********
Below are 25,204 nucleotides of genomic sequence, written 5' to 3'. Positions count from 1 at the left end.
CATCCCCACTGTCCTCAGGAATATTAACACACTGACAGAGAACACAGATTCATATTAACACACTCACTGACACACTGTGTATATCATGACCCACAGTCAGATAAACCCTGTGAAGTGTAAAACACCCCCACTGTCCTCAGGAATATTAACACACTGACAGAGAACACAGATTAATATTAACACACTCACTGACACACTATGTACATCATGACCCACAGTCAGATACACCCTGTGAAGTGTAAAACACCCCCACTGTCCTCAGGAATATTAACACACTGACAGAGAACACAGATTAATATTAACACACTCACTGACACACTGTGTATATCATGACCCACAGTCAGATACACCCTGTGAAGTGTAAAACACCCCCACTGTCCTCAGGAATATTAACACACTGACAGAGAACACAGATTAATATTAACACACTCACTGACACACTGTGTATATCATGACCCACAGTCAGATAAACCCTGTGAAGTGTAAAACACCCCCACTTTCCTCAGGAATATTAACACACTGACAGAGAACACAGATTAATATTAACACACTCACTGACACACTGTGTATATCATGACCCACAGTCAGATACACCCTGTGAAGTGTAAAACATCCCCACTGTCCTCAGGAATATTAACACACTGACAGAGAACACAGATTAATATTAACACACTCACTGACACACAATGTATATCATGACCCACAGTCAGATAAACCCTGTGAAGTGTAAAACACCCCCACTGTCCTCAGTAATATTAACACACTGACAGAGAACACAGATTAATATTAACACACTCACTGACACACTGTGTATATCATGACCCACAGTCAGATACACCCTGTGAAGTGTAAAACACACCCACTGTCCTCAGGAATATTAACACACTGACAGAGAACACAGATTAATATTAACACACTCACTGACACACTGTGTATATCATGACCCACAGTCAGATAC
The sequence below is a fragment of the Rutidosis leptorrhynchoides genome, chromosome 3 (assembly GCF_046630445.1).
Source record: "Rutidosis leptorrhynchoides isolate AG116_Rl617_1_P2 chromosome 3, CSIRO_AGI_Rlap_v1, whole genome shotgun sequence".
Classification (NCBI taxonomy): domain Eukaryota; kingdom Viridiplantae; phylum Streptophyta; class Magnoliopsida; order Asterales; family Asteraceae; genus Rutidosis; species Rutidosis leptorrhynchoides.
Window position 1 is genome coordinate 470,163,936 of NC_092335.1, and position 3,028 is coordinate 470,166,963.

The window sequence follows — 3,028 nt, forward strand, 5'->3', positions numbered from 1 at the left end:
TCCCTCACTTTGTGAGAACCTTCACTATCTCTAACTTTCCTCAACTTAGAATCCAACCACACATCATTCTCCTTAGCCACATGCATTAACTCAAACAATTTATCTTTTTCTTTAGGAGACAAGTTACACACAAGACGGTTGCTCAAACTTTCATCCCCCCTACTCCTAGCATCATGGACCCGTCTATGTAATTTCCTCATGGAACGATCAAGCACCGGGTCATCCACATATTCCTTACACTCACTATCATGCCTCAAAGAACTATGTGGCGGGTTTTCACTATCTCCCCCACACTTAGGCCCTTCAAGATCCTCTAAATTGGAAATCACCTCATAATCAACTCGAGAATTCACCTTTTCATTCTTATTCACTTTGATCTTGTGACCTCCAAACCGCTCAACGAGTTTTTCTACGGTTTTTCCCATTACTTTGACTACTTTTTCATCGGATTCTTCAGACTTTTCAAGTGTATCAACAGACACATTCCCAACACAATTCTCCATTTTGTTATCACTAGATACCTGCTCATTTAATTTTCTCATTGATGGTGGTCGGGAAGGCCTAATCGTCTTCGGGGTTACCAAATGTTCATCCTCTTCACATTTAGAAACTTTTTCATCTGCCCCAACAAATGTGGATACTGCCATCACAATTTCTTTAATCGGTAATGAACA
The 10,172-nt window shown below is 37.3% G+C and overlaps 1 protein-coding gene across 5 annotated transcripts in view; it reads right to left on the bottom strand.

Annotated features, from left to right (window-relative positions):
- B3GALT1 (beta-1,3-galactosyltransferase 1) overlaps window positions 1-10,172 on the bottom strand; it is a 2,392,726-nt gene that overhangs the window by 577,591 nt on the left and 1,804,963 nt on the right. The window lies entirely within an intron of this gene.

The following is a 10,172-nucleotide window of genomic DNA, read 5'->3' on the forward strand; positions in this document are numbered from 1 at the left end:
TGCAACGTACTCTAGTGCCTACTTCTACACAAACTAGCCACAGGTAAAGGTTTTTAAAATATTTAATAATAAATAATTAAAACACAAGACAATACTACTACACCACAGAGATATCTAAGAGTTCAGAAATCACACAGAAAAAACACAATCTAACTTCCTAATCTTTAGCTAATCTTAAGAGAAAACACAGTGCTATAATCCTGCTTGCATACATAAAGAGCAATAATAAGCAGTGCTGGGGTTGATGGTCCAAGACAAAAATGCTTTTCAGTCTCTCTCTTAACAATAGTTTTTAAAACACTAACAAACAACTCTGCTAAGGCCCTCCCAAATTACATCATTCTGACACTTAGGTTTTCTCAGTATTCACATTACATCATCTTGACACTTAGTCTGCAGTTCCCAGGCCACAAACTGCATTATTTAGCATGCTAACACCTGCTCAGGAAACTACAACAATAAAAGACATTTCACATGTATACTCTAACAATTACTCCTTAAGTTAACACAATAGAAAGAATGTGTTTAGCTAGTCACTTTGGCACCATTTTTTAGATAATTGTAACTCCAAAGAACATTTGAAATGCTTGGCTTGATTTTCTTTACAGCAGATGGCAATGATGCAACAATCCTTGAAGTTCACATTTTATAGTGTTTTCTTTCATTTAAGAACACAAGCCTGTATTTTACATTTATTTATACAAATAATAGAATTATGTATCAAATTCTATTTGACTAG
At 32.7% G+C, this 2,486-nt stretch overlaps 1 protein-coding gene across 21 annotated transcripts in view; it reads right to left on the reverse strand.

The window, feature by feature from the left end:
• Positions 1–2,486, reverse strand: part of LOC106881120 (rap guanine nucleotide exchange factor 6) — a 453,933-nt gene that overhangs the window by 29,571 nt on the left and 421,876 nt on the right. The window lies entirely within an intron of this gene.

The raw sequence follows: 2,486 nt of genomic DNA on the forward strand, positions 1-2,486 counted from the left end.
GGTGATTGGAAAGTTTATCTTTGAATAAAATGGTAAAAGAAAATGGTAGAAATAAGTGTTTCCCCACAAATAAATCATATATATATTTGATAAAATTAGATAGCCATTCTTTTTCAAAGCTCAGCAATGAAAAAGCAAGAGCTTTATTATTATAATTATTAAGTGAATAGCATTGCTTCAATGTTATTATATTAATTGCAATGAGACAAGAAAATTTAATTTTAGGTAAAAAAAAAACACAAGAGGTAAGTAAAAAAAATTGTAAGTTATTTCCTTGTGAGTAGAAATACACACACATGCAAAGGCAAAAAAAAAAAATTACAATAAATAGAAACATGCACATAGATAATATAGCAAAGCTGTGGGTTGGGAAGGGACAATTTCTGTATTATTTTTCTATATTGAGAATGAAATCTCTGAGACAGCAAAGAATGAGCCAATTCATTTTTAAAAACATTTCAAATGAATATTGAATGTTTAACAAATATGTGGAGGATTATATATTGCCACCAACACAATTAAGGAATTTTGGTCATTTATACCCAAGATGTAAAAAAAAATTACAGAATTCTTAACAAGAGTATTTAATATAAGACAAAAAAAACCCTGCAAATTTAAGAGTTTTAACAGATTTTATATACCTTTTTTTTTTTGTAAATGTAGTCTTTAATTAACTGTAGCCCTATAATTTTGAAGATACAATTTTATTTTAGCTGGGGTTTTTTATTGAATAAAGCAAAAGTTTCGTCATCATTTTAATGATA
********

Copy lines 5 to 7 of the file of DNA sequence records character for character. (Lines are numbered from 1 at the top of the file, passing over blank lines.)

Classification (NCBI taxonomy): domain Eukaryota; kingdom Viridiplantae; phylum Streptophyta; class Magnoliopsida; order Asterales; family Asteraceae; genus Rutidosis; species Rutidosis leptorrhynchoides.
Window position 1 is genome coordinate 470,163,936 of NC_092335.1, and position 3,028 is coordinate 470,166,963.

The window sequence follows — 3,028 nt, forward strand, 5'->3', positions numbered from 1 at the left end: